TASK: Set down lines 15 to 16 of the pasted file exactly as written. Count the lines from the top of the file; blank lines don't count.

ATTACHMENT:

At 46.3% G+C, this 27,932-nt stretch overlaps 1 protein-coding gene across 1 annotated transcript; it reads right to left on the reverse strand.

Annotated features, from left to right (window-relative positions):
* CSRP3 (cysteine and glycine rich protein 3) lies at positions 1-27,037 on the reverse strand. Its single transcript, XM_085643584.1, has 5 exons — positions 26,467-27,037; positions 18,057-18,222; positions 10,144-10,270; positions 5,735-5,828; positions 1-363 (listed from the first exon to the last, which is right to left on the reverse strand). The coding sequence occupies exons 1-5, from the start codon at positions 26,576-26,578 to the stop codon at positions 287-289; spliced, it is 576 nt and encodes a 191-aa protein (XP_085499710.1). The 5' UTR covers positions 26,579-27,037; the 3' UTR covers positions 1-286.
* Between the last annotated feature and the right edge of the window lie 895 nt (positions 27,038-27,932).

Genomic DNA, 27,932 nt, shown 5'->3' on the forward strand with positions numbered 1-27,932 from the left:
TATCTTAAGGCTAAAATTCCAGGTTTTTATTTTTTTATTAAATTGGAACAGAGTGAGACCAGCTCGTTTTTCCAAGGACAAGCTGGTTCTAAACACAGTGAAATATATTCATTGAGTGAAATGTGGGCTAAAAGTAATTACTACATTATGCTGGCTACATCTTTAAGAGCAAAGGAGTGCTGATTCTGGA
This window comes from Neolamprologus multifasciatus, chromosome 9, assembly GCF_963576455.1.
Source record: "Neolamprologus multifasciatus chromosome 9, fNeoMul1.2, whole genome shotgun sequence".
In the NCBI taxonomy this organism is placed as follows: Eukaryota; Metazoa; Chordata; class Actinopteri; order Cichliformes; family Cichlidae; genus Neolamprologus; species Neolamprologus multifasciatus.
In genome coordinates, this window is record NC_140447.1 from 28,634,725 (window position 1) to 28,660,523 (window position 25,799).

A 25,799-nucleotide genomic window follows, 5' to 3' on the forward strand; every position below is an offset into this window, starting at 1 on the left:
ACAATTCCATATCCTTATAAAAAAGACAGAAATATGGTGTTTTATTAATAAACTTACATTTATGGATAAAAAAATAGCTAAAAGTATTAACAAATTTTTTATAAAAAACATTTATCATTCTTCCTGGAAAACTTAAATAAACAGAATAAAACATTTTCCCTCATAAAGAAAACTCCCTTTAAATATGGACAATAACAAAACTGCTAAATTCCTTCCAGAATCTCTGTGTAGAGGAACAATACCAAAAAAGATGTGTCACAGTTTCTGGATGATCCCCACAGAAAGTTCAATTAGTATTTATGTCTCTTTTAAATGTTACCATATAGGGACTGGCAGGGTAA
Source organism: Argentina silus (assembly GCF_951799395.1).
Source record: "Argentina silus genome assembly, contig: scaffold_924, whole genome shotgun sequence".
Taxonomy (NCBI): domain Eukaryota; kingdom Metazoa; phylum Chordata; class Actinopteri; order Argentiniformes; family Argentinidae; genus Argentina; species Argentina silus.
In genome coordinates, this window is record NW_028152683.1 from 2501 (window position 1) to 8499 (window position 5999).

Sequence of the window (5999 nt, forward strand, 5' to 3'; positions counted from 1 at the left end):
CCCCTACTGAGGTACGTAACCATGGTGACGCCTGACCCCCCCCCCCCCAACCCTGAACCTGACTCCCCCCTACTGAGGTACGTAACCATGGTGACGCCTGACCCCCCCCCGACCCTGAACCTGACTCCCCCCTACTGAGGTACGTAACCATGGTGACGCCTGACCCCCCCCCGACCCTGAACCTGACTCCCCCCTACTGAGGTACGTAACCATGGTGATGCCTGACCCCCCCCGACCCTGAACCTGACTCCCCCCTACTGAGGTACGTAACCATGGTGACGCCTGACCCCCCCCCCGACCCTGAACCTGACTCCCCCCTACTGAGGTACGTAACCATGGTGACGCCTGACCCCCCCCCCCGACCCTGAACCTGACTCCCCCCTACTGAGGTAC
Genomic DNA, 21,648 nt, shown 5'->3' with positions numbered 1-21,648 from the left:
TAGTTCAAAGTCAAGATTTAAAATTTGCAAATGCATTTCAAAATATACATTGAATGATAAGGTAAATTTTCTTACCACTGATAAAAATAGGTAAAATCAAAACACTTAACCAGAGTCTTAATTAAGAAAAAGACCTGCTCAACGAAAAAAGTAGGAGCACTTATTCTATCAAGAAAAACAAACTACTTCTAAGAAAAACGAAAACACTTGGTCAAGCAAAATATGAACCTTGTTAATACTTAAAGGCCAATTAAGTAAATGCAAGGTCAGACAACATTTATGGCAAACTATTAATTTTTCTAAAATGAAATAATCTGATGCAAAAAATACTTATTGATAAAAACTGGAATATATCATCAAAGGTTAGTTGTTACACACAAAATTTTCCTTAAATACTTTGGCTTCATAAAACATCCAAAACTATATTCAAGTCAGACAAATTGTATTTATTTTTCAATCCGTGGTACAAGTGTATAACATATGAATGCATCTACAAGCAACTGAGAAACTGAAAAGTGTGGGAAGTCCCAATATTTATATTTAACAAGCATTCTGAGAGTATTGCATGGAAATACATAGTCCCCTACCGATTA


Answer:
Taxonomy (NCBI): domain Eukaryota; kingdom Metazoa; phylum Chordata; class Actinopteri; order Argentiniformes; family Argentinidae; genus Argentina; species Argentina silus.
In genome coordinates, this window is record NW_028152683.1 from 2501 (window position 1) to 8499 (window position 5999).